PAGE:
Multi-stream Network With Temporal Attention For Environmental Sound Classification

01/24/2019 ∙ by Xinyu Li, et al. ∙ Amazon 0

Environmental sound classification systems often do not perform robustly across different sound classification tasks and audio signals of varying temporal structures. We introduce a multi-stream convolutional neural network with temporal attention that addresses these problems. The network relies on three input streams consisting of raw audio and spectral features and utilizes a temporal attention function computed from energy changes over time. Training and classification utilizes decision fusion and data augmentation techniques that incorporate uncertainty. We evaluate this network on three commonly used data sets for environmental sound and audio scene classification and achieve new state-of-the-art performance without any changes in network architecture or front-end preprocessing, thus demonstrating better generalizability.

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1 Introduction

Environmental sound classification (ESC) has become a topic of great interest in signal processing due to its wide range of applications. Although many previous studies have shown promising results on ESC [1, 2, 3]

, largely through the introduction of deep learning methods, ESC still faces several challenges. First, different studies have identified combinations of feature extraction methods and neural network designs that work best for individual datasets

[2, 4]

, but that have failed to generalize well across different ESC tasks. Another problem is that environmental sounds often have highly variable temporal characteristics (e.g., short duration for water drops but longer duration for sea waves). An ESC model needs to be able to isolate the meaningful features for classification within the acoustic signal instead of overfitting to the background sound. To address these problems we propose a multi-stream neural network that uses only the most fundamental audio representations (waveform, short-term Fourier transform (STFT), or spectral features) as inputs while relying on convolutional neural networks (CNNs) for feature learning.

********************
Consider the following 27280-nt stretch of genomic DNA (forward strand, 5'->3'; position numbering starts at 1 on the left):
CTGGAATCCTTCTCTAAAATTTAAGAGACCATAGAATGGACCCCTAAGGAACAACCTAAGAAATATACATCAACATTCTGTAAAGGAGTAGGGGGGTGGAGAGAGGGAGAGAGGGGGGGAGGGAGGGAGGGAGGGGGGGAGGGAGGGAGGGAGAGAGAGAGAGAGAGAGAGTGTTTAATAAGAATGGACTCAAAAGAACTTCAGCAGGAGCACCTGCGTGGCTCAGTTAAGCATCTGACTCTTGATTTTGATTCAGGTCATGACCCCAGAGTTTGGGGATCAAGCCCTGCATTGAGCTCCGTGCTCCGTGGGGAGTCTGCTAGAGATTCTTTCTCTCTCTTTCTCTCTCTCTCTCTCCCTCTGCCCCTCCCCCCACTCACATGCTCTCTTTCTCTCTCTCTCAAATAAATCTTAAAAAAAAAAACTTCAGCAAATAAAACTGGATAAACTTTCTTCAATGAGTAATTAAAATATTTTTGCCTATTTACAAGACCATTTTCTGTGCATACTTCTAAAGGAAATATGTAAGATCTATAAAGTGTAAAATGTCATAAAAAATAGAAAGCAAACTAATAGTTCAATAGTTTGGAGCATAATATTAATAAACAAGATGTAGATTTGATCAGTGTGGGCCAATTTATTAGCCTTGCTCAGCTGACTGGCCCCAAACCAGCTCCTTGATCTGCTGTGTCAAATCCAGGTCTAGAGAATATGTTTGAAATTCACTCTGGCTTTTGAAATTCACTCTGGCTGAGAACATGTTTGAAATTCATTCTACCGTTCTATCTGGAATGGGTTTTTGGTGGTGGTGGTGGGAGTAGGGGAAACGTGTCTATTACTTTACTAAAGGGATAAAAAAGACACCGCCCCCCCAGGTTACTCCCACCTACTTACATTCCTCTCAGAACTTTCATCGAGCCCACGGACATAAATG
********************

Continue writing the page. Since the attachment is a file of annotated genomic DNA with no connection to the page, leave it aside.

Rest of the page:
In order to localize class-differentiating features in highly variable sound signals we propose a temporal attention mechanism for CNNs that applies to all input streams. Compared with attention used for tasks such as neural machine translation

[5] our proposed attention mechanism works synchronously with CNN layers for feature learning. To handle signals of variable lengths with our fixed-dimensional CNN architecture we propose a decision fusion strategy with uncertainty. We tested our model on three published datasets that vary in the number of classes (10 to 50) and audio signal length (from 10 seconds to 30 seconds). Our system meets or surpasses the state of the art on all sets without any changes in model architecture or feature extraction method. We include an ablation study that highlights the relative importance of each system component. The rest of this paper is structured as follows: In Section 2 we introduce previous related work. We describe our system in Section 3 and experimental results in Section 4. Section 5 provides an analysis of the attention function. Section 6 concludes.